Question: I have a big upper body from genetics and years of weight raining. I’ve lost 40 pounds since I began riding, and I’ve quit the weight room for good — I want to climb better! But local coaches tell me that I should still do upper-body resistance work to help my cycling. Why? I don’t pedal with my arms. — Andrew V.
Coach Fred Matheny Replies: There are three good reasons why you and every roadie should be doing upper-body weight training.
- First, you lean on the handlebar for long periods while riding. To avoid sore triceps and shoulders, pushups, dips or bench presses are effective.
- Second, when you sprint or climb, you pull on the bar harder than when you’re riding on the flats. So your pulling muscles need to be kept strong with exercises such as pull ups and rows.
- Third, you need to work on the core muscles of the abs and low back. They’re crucial to any kind of strength — on the bike or in the weight room — because they provide the foundation that arm and leg muscles work from. They’re especially important for stabilizing your trunk on the saddle during pedaling.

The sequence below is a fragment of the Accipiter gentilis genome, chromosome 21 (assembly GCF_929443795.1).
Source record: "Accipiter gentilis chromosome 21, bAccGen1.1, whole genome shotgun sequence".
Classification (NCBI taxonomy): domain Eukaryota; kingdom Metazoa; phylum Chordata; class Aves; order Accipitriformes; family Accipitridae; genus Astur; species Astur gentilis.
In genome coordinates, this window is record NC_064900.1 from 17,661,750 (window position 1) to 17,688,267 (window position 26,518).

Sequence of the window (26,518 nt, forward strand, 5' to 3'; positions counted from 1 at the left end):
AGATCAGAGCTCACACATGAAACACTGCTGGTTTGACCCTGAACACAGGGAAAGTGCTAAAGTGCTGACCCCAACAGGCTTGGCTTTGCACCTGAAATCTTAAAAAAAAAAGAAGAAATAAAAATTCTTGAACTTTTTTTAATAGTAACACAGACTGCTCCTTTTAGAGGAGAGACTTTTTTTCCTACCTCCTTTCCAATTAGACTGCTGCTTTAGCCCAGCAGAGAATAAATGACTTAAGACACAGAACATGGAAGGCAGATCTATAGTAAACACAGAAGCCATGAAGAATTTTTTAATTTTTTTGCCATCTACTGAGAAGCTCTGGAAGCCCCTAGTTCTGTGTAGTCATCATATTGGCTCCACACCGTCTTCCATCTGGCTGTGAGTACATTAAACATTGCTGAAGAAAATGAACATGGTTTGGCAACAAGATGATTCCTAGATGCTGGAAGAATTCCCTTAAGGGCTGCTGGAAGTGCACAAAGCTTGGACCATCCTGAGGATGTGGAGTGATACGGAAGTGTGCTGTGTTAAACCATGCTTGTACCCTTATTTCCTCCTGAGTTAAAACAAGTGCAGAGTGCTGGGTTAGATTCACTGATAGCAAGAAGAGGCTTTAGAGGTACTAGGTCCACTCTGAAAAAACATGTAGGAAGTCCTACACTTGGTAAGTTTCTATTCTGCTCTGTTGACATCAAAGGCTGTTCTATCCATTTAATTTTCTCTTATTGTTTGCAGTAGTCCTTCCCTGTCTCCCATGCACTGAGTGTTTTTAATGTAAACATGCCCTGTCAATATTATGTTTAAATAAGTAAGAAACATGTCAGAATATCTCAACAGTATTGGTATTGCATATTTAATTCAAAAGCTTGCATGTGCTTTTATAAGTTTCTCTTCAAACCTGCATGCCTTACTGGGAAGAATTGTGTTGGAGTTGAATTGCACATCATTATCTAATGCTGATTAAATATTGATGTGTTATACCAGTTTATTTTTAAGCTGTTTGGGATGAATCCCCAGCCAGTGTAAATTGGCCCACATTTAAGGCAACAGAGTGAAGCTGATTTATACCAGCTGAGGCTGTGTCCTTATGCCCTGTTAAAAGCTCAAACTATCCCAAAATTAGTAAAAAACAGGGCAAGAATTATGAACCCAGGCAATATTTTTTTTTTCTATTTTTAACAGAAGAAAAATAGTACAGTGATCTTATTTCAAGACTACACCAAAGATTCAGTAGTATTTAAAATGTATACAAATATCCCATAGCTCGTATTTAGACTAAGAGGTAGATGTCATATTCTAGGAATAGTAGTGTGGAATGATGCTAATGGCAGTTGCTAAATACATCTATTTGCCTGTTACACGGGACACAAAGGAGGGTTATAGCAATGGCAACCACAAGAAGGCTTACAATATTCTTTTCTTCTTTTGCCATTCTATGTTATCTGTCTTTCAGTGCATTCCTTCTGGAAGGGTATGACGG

That said, you should not do upper-body weight exercises like a body builder or strength athlete. Instead, use relatively light weights and high reps.
You’re a cyclist now, not a lifter, so you don’t need to spend much time in the weight room. A couple of sets each of four or five exercises, twice a week, will give you plenty of strength to ride well without adding muscle mass.
For more details, see my eBook Off-Season Training for Roadies. It has practical and effective weight training programs for cyclists.
Coach Fred Matheny is an RBR co-founder who has four decades of road cycling and coaching experience. He has written 14 eBooks and eArticles on cycling training, available in RBR’s eBookstore at Coach Fred Matheny, including the classic Complete Book of Road Bike Training, which includes 4 eBooks comprising 250 pages of timeless, detailed advice and training plans. The Complete Book is one of the many perks of an RBR Premium Membership. Click to read Fred's full bio.